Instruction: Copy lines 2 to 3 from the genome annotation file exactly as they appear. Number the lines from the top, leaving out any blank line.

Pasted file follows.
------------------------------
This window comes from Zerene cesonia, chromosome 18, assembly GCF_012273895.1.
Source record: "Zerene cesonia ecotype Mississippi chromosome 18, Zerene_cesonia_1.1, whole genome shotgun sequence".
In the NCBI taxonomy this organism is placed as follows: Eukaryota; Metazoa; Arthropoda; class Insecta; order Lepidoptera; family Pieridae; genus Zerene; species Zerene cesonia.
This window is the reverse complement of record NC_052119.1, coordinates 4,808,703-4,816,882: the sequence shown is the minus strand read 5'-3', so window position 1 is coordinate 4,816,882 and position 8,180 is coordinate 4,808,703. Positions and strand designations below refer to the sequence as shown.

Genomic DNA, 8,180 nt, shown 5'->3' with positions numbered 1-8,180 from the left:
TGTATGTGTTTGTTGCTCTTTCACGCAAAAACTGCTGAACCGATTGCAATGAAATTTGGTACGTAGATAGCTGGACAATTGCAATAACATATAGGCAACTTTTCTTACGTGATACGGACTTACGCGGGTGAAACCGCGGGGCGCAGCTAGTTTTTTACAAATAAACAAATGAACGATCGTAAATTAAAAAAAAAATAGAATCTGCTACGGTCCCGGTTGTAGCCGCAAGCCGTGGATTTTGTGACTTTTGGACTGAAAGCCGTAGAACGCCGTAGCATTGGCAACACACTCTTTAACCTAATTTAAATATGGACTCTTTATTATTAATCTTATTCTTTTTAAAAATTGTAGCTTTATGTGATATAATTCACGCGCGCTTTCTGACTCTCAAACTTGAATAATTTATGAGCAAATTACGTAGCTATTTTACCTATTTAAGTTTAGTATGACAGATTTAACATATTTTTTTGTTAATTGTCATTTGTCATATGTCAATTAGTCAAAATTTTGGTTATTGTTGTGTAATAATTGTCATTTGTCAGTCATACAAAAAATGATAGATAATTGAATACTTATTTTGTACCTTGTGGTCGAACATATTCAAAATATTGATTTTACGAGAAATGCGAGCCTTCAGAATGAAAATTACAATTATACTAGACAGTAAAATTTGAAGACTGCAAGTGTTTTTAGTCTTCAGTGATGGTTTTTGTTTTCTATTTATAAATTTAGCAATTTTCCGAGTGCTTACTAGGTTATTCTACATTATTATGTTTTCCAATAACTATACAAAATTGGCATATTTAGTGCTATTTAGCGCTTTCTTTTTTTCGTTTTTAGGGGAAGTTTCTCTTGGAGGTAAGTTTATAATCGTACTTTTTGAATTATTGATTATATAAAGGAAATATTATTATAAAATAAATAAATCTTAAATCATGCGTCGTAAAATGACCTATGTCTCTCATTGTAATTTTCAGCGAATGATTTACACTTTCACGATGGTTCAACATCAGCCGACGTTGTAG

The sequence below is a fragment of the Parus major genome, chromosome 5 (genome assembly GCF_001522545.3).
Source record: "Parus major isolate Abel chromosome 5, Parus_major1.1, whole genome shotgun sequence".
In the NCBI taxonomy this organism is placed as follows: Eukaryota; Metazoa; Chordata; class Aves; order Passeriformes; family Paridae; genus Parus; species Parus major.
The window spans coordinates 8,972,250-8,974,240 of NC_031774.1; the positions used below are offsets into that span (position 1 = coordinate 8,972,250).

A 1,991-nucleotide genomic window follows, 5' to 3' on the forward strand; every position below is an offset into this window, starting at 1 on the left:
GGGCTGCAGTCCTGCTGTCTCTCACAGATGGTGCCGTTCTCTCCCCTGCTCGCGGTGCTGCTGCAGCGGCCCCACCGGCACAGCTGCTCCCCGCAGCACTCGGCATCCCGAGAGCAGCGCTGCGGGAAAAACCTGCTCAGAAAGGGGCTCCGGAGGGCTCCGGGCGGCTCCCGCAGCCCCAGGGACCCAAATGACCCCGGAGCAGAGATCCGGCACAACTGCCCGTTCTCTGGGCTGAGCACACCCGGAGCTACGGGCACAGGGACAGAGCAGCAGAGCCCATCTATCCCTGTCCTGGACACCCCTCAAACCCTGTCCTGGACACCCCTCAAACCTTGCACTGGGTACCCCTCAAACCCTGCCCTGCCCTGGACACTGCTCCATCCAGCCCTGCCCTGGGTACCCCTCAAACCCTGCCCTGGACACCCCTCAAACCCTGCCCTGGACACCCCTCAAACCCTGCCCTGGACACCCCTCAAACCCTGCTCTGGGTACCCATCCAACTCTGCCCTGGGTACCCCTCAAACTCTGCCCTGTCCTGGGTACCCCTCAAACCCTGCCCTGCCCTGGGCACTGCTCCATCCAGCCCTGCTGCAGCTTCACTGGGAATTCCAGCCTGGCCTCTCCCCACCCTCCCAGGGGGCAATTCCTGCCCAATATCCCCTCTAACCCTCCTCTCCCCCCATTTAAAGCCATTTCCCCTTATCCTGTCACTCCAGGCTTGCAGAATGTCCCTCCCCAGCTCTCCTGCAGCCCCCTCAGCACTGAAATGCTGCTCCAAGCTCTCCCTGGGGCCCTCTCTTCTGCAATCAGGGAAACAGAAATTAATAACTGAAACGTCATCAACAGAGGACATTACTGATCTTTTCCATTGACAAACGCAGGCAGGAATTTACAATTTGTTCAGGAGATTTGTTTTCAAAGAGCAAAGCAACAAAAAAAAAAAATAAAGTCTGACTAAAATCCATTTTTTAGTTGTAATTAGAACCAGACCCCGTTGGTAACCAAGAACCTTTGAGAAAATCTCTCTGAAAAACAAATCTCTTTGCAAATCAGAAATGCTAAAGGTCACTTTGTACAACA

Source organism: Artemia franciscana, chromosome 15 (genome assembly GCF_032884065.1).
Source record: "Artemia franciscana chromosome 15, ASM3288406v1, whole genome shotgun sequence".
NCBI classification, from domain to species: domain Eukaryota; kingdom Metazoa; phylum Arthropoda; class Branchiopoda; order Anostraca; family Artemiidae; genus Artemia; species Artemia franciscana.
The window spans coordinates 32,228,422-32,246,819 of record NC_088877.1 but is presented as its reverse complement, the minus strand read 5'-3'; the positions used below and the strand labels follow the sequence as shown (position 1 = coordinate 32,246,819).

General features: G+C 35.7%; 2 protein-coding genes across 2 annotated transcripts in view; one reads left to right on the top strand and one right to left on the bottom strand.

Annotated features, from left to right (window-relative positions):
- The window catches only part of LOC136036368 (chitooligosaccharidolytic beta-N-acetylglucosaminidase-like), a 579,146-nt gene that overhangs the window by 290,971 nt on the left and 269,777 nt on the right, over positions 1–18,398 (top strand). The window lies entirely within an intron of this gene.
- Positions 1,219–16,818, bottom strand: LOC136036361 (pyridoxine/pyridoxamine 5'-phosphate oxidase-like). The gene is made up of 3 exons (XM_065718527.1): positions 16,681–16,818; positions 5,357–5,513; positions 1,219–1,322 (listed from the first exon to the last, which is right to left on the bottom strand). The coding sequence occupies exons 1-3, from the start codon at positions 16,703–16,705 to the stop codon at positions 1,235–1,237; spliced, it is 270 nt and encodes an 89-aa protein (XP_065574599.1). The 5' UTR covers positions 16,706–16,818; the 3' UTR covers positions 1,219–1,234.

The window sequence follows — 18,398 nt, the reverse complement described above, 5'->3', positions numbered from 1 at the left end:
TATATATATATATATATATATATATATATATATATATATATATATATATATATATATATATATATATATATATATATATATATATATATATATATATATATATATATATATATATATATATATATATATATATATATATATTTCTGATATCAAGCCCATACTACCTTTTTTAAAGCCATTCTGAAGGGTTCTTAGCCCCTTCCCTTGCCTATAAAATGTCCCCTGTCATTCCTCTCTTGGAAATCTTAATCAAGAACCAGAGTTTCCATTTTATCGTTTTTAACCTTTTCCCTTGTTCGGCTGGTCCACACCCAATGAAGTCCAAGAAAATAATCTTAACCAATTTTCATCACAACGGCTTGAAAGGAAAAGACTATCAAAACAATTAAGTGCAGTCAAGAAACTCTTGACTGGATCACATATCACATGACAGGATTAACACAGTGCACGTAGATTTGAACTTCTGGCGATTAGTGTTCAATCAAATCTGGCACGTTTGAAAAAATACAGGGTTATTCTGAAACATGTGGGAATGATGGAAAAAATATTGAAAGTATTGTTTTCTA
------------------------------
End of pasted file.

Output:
Source record: "Zerene cesonia ecotype Mississippi chromosome 18, Zerene_cesonia_1.1, whole genome shotgun sequence".
In the NCBI taxonomy this organism is placed as follows: Eukaryota; Metazoa; Arthropoda; class Insecta; order Lepidoptera; family Pieridae; genus Zerene; species Zerene cesonia.